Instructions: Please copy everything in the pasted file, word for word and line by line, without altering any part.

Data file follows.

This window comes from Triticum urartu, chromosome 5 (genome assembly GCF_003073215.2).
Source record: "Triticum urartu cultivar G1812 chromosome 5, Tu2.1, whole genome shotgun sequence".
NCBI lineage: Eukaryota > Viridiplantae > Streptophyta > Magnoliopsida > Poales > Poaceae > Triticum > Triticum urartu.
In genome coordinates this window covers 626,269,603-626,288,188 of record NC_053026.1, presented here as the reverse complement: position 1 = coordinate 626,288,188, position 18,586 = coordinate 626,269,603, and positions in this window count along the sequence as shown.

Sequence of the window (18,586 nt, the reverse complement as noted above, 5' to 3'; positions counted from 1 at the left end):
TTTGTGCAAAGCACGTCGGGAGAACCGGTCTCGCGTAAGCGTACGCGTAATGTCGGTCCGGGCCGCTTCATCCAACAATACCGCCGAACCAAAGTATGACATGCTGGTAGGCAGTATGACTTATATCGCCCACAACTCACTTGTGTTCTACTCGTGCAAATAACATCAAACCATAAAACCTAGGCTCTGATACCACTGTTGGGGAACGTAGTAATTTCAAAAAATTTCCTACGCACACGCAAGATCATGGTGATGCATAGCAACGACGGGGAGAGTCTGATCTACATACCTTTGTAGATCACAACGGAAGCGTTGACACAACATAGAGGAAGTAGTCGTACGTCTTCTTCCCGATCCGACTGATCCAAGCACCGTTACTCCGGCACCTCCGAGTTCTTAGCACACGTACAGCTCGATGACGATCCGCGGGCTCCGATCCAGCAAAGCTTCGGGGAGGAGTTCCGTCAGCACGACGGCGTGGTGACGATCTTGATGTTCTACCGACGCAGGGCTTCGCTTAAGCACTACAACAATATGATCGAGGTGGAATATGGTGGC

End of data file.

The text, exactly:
This window comes from Triticum urartu, chromosome 5 (genome assembly GCF_003073215.2).
Source record: "Triticum urartu cultivar G1812 chromosome 5, Tu2.1, whole genome shotgun sequence".
NCBI lineage: Eukaryota > Viridiplantae > Streptophyta > Magnoliopsida > Poales > Poaceae > Triticum > Triticum urartu.
In genome coordinates this window covers 626,269,603-626,288,188 of record NC_053026.1, presented here as the reverse complement: position 1 = coordinate 626,288,188, position 18,586 = coordinate 626,269,603, and positions in this window count along the sequence as shown.

Sequence of the window (18,586 nt, the reverse complement as noted above, 5' to 3'; positions counted from 1 at the left end):
TTTGTGCAAAGCACGTCGGGAGAACCGGTCTCGCGTAAGCGTACGCGTAATGTCGGTCCGGGCCGCTTCATCCAACAATACCGCCGAACCAAAGTATGACATGCTGGTAGGCAGTATGACTTATATCGCCCACAACTCACTTGTGTTCTACTCGTGCAAATAACATCAAACCATAAAACCTAGGCTCTGATACCACTGTTGGGGAACGTAGTAATTTCAAAAAATTTCCTACGCACACGCAAGATCATGGTGATGCATAGCAACGACGGGGAGAGTCTGATCTACATACCTTTGTAGATCACAACGGAAGCGTTGACACAACATAGAGGAAGTAGTCGTACGTCTTCTTCCCGATCCGACTGATCCAAGCACCGTTACTCCGGCACCTCCGAGTTCTTAGCACACGTACAGCTCGATGACGATCCGCGGGCTCCGATCCAGCAAAGCTTCGGGGAGGAGTTCCGTCAGCACGACGGCGTGGTGACGATCTTGATGTTCTACCGACGCAGGGCTTCGCTTAAGCACTACAACAATATGATCGAGGTGGAATATGGTGGC